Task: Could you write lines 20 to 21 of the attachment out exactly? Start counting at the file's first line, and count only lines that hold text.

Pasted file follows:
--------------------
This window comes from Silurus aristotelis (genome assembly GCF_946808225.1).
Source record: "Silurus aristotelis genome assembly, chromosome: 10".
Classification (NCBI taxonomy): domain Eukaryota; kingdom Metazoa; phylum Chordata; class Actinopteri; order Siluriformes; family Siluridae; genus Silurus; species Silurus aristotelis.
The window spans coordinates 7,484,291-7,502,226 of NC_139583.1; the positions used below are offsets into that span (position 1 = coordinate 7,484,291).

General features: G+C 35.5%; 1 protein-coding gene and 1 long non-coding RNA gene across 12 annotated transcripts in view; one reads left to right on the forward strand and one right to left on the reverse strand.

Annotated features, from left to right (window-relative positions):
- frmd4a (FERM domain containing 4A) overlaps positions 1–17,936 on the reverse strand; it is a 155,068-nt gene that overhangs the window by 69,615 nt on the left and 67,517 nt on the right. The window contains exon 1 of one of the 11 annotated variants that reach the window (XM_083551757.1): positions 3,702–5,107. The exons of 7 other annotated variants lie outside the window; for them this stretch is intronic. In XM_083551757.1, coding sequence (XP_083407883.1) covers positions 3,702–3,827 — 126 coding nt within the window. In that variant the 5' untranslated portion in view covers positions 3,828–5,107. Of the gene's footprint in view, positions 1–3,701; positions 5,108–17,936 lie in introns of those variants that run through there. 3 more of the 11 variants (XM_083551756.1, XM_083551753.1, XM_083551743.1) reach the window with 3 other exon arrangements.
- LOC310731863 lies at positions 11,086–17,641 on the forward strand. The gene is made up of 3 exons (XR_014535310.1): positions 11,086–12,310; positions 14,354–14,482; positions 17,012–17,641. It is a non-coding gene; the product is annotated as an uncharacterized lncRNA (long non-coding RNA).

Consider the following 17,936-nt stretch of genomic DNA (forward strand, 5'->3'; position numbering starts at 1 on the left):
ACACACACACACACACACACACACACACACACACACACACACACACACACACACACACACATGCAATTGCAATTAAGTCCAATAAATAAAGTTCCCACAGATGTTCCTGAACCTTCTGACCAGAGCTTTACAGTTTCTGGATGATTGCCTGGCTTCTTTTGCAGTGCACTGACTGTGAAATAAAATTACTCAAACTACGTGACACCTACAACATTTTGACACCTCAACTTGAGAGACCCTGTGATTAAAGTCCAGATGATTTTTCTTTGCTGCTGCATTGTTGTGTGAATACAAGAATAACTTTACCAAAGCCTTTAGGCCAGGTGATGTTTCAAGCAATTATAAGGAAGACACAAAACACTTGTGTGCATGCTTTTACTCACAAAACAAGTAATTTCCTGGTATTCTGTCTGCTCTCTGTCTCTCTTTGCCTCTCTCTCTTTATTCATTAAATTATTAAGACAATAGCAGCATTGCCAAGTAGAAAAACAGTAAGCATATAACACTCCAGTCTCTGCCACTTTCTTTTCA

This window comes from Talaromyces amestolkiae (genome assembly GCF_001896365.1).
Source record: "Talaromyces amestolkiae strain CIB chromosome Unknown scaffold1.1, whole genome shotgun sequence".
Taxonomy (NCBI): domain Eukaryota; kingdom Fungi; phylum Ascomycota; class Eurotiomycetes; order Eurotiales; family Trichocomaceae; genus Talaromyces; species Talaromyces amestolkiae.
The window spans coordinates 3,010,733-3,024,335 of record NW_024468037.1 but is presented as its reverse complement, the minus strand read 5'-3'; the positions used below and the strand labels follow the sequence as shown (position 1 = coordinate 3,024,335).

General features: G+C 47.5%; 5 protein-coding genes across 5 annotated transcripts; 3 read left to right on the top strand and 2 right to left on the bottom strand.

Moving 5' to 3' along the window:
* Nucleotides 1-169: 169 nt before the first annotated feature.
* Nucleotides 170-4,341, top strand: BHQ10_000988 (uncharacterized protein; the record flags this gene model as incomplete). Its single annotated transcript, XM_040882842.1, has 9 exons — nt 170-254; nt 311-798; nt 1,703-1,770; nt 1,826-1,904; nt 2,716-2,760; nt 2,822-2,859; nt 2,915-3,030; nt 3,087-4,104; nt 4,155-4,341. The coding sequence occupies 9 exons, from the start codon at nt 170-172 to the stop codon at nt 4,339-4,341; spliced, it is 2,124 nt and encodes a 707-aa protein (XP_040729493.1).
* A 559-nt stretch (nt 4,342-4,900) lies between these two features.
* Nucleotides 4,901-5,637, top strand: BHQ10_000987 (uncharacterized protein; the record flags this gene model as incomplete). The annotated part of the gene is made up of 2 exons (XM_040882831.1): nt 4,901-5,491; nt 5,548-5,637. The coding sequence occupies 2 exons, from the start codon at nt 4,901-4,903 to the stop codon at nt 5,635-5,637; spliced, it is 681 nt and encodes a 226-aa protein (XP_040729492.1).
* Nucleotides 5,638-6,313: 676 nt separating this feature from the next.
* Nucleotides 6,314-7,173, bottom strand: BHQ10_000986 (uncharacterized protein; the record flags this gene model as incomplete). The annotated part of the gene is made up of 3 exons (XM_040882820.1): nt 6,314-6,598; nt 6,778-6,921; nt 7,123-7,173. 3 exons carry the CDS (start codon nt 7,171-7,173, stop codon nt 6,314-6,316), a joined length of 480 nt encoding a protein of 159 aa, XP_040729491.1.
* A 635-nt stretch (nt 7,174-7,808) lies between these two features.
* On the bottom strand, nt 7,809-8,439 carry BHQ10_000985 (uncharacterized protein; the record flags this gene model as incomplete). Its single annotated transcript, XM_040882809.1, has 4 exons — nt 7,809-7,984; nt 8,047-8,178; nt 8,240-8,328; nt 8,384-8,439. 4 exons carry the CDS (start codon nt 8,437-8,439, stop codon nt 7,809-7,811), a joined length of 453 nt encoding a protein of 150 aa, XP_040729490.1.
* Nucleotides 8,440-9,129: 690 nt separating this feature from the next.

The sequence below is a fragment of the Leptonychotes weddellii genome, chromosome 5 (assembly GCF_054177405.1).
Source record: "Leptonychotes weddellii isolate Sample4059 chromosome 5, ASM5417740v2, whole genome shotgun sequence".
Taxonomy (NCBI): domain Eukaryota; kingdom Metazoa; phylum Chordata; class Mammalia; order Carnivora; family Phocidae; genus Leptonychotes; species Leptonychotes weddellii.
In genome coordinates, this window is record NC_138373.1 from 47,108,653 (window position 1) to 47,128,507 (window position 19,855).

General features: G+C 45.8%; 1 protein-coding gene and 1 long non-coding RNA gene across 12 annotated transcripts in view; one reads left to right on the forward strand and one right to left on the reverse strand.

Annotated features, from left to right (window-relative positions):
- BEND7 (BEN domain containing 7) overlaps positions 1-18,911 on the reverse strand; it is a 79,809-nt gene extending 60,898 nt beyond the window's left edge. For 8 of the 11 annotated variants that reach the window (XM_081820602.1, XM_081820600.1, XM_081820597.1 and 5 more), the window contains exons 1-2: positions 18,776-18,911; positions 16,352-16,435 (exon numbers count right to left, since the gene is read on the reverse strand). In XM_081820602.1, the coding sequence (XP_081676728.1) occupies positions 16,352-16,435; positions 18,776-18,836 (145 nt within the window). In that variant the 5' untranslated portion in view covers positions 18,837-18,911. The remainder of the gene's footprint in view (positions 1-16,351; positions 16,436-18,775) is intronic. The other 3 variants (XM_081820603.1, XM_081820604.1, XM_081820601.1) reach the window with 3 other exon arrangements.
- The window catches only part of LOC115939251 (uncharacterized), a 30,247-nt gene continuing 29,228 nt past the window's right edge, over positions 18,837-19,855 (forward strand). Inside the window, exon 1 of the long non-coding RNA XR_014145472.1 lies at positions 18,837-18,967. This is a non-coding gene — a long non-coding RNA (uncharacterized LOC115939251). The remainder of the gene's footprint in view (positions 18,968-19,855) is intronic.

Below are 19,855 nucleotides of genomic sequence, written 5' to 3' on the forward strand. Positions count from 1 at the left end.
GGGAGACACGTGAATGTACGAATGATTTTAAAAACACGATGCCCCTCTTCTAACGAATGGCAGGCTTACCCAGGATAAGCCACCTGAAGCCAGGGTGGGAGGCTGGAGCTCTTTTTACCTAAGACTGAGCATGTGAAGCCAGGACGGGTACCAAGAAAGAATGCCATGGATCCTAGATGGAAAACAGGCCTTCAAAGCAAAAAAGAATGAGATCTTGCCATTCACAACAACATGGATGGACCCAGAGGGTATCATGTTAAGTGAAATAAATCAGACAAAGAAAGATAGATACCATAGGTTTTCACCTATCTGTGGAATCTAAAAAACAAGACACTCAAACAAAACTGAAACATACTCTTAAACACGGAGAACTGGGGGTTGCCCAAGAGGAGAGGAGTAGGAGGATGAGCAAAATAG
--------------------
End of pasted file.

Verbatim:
* Nucleotides 4,901-5,637, top strand: BHQ10_000987 (uncharacterized protein; the record flags this gene model as incomplete). The annotated part of the gene is made up of 2 exons (XM_040882831.1): nt 4,901-5,491; nt 5,548-5,637. The coding sequence occupies 2 exons, from the start codon at nt 4,901-4,903 to the stop codon at nt 5,635-5,637; spliced, it is 681 nt and encodes a 226-aa protein (XP_040729492.1).
* Nucleotides 5,638-6,313: 676 nt separating this feature from the next.